Twice in two days I’ve heard comparisons that link the number of neural connections in the brain to the number of stars in a galaxy. So now I’m imagining myself walking around with a galaxy inside my head.
When we were kids, we drew on the most up-to-date scientific imagery available to us and wondered, What if every single atom was a solar system and out there on some of the electrons are kids just like us, only really, tiny…
Well now I’ve got this galaxy in my head. No doubt it has solar systems orbiting stars a lot like our sun and planets with conditions amenable to life just like on earth, so it’s not totally unlikely that on one of those planets there would be people just like me, beings with prisms and notebooks who scry my daydreams and write theories of the beginning and the end and the rules of the galaxy in my head.
Would those beings be the same little-little people that lived on the electrons when I was a kid? I’m not sure, but I don’t think so. Their point of view would be different, wouldn’t it? I was riding my bike uphill when I was wondering this, watching dawn spread across the Idaho Palouse. I got distracted before I finished thinking it through.
While I ate breakfast, I read an essay by Marilynne Robinson called “Freedom of Thought.” It’s from her collection When I was a Child I Read Books. I copied down a statement she made about “tedious, fruitless controversy” in which the disagreement is not as important as what she calls “the hardening of agreement, the tacit granting on all sides of assumptions that ought not to be granted on any side.”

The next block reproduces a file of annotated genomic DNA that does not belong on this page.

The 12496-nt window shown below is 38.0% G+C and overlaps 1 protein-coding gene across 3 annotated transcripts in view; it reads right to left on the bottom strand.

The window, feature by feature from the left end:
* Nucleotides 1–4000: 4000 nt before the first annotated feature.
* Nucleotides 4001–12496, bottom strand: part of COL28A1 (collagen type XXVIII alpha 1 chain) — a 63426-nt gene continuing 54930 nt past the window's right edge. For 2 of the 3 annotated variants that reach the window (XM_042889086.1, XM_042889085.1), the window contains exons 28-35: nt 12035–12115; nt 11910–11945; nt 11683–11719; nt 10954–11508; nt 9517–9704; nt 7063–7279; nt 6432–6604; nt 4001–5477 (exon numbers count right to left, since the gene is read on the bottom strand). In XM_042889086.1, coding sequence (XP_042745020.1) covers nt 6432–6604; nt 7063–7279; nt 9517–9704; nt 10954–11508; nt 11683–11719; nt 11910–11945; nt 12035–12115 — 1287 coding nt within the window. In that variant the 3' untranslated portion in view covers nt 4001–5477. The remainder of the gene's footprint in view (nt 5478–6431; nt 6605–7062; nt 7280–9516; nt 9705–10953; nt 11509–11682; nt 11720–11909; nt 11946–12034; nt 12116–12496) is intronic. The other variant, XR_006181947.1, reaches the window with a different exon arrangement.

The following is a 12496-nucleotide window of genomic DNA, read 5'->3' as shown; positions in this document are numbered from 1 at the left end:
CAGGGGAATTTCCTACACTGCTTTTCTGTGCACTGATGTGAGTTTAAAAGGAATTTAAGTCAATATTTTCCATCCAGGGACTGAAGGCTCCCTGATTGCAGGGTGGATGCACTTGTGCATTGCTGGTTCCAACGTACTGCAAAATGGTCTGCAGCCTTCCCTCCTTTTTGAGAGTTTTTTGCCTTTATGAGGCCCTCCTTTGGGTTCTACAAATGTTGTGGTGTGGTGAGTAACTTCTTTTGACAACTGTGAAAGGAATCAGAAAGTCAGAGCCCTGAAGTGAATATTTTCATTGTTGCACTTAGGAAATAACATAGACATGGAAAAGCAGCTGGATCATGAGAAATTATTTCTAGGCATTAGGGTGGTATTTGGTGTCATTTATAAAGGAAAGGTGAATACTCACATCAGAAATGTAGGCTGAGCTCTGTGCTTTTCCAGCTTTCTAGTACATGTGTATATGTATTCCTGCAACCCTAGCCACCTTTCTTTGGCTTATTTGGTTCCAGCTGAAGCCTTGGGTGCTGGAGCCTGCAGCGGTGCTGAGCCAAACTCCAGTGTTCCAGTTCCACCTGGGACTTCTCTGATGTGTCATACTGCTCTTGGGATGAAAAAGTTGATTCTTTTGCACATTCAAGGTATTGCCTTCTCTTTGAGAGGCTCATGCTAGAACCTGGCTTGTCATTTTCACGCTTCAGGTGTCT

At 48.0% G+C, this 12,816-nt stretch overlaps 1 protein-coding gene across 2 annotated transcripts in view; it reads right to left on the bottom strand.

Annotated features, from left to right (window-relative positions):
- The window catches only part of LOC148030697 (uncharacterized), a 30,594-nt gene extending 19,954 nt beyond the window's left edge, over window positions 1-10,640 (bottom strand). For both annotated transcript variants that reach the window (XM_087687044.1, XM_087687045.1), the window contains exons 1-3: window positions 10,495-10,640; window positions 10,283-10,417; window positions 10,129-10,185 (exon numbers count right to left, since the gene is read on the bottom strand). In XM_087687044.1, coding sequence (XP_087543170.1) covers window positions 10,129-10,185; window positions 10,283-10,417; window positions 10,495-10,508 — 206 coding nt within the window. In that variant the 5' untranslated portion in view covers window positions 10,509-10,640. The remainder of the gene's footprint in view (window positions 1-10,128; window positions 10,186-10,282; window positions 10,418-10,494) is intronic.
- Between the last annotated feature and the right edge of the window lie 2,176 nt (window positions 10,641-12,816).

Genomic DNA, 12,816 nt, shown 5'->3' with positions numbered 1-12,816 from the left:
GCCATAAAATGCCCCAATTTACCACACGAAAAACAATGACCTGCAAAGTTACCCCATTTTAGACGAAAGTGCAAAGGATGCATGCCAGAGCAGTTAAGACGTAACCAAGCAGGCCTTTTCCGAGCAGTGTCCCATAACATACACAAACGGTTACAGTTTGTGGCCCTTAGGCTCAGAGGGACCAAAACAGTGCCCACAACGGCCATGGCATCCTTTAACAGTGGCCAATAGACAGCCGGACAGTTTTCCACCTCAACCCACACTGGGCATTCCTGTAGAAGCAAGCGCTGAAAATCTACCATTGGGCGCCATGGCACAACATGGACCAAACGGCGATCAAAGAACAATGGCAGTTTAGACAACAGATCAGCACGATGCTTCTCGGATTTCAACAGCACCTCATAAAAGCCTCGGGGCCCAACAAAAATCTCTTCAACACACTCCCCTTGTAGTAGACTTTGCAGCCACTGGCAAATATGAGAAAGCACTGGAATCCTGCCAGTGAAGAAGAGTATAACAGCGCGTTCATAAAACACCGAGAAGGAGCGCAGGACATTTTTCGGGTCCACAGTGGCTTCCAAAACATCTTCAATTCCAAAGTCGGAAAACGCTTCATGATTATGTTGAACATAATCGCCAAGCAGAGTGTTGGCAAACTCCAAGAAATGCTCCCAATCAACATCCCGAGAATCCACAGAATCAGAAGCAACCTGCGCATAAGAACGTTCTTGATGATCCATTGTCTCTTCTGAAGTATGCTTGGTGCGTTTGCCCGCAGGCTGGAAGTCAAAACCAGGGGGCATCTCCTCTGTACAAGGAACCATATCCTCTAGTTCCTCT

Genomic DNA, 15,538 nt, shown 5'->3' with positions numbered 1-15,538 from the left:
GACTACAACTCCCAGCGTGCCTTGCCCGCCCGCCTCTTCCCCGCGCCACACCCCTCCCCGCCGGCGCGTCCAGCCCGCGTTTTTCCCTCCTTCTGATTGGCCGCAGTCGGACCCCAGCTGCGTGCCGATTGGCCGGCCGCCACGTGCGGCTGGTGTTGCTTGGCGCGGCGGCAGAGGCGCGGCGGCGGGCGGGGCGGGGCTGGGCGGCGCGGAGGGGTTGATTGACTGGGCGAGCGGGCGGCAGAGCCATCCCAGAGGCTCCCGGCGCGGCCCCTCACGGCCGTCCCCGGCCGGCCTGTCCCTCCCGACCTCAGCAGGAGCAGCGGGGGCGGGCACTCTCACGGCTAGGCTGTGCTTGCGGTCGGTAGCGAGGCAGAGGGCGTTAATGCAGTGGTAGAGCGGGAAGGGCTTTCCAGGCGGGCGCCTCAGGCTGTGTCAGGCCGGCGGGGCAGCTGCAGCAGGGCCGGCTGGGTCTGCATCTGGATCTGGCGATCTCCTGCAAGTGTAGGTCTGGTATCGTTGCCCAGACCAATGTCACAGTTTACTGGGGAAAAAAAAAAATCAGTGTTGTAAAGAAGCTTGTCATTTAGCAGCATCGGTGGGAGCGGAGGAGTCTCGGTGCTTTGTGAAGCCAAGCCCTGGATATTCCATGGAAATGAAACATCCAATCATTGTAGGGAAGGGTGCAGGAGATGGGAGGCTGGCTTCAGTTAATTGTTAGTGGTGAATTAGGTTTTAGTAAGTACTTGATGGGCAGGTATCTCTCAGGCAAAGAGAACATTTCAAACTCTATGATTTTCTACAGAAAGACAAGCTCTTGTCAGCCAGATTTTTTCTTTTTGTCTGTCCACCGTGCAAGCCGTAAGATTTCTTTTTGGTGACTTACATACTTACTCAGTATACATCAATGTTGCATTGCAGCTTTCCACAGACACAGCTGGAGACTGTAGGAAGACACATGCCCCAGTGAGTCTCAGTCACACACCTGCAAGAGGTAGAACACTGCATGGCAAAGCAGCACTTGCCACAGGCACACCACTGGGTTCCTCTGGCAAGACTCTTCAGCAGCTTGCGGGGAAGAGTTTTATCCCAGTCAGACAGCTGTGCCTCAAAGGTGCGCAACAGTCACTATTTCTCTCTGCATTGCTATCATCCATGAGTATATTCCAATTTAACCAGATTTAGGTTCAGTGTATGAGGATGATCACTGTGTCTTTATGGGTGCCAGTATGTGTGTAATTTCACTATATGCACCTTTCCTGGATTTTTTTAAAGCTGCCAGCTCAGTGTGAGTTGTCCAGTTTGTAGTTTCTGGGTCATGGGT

For months now, I’ve been reading the kinds of books that scientists write to explain their discipline and its cutting edge ideas in a way that the general public can understand. The big-bang cosmos and quantum theory. Communication, computation, and the brain. I keep getting caught up on the wrong bits and pieces, sentences that make me want to make passive-aggressive mischief at the back of the room. Which isn’t very polite and anyway, who am I to be quibbling with experts, PhDs, and directors of institutes who have made the effort to dumb themselves down enough to speak with me? Without the quibbling, though, the door is open for those tacit assumptions that ought not to be granted.
Is there not an agreement hardened into statements like God doesn’t play dice, or Since we came down from the trees? What extra things do we learn when we hear that our hips weren’t designed for walking upright, or that language is or is not hardwired into our brains?
Do these things matter? I think they do. But it can be lonely to rebel against every tacit assumption that assault you. You end up with nobody to talk to and hardly any words to use. Tiresome is what people will call you.
I can’t picture myself at a party, trying out a conversation opener like, How ‘bout that vocabulary of religion, the way it freights its way into descriptions of science? I think I would have to get a whole new set of friends to pull of something like that. But how could I give up the friends I have? They are the kind of people who might take up the discussion if I were to ask, Do you ever feel like you’re walking around with a galaxy in your head? Then we could work out together the relationship between the kids on the electrons and the kids inhabiting the galaxies in our heads.